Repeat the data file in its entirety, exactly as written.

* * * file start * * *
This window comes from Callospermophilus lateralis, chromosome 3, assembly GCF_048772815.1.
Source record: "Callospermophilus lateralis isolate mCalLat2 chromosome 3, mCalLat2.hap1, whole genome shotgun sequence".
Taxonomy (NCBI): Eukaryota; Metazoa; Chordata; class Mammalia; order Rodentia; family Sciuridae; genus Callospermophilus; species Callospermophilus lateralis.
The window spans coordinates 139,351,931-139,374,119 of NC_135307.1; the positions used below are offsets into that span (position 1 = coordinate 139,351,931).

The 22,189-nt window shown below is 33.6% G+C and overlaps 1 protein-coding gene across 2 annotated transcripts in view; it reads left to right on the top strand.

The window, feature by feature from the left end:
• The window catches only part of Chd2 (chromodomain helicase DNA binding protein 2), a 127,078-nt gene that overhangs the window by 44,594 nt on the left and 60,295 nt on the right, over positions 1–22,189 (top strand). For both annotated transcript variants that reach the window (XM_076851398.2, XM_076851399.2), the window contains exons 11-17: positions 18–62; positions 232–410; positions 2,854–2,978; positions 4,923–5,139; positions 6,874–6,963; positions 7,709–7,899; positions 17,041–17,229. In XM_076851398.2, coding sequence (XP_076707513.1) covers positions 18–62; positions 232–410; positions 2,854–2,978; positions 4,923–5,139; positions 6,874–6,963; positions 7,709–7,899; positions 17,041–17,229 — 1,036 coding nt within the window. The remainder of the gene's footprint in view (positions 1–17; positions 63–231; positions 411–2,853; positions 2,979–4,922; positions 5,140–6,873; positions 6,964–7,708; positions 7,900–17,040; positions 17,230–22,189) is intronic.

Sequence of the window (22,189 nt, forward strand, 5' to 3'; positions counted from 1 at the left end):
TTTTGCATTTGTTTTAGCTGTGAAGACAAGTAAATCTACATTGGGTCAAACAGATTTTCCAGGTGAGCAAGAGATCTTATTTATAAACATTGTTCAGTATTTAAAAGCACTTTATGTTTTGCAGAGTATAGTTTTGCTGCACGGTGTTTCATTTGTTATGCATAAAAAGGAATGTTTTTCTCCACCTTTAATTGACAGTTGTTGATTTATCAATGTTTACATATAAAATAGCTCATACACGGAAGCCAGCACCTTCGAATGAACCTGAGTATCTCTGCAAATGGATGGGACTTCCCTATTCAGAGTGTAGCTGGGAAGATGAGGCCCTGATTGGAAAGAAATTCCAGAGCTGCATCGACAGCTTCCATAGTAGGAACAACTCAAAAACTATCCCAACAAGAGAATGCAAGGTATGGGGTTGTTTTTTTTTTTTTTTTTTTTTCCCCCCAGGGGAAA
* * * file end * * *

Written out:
This window comes from Callospermophilus lateralis, chromosome 3, assembly GCF_048772815.1.
Source record: "Callospermophilus lateralis isolate mCalLat2 chromosome 3, mCalLat2.hap1, whole genome shotgun sequence".
Taxonomy (NCBI): Eukaryota; Metazoa; Chordata; class Mammalia; order Rodentia; family Sciuridae; genus Callospermophilus; species Callospermophilus lateralis.
The window spans coordinates 139,351,931-139,374,119 of NC_135307.1; the positions used below are offsets into that span (position 1 = coordinate 139,351,931).

The 22,189-nt window shown below is 33.6% G+C and overlaps 1 protein-coding gene across 2 annotated transcripts in view; it reads left to right on the top strand.

The window, feature by feature from the left end:
• The window catches only part of Chd2 (chromodomain helicase DNA binding protein 2), a 127,078-nt gene that overhangs the window by 44,594 nt on the left and 60,295 nt on the right, over positions 1–22,189 (top strand). For both annotated transcript variants that reach the window (XM_076851398.2, XM_076851399.2), the window contains exons 11-17: positions 18–62; positions 232–410; positions 2,854–2,978; positions 4,923–5,139; positions 6,874–6,963; positions 7,709–7,899; positions 17,041–17,229. In XM_076851398.2, coding sequence (XP_076707513.1) covers positions 18–62; positions 232–410; positions 2,854–2,978; positions 4,923–5,139; positions 6,874–6,963; positions 7,709–7,899; positions 17,041–17,229 — 1,036 coding nt within the window. The remainder of the gene's footprint in view (positions 1–17; positions 63–231; positions 411–2,853; positions 2,979–4,922; positions 5,140–6,873; positions 6,964–7,708; positions 7,900–17,040; positions 17,230–22,189) is intronic.

Sequence of the window (22,189 nt, forward strand, 5' to 3'; positions counted from 1 at the left end):
TTTTGCATTTGTTTTAGCTGTGAAGACAAGTAAATCTACATTGGGTCAAACAGATTTTCCAGGTGAGCAAGAGATCTTATTTATAAACATTGTTCAGTATTTAAAAGCACTTTATGTTTTGCAGAGTATAGTTTTGCTGCACGGTGTTTCATTTGTTATGCATAAAAAGGAATGTTTTTCTCCACCTTTAATTGACAGTTGTTGATTTATCAATGTTTACATATAAAATAGCTCATACACGGAAGCCAGCACCTTCGAATGAACCTGAGTATCTCTGCAAATGGATGGGACTTCCCTATTCAGAGTGTAGCTGGGAAGATGAGGCCCTGATTGGAAAGAAATTCCAGAGCTGCATCGACAGCTTCCATAGTAGGAACAACTCAAAAACTATCCCAACAAGAGAATGCAAGGTATGGGGTTGTTTTTTTTTTTTTTTTTTTTTCCCCCCAGGGGAAA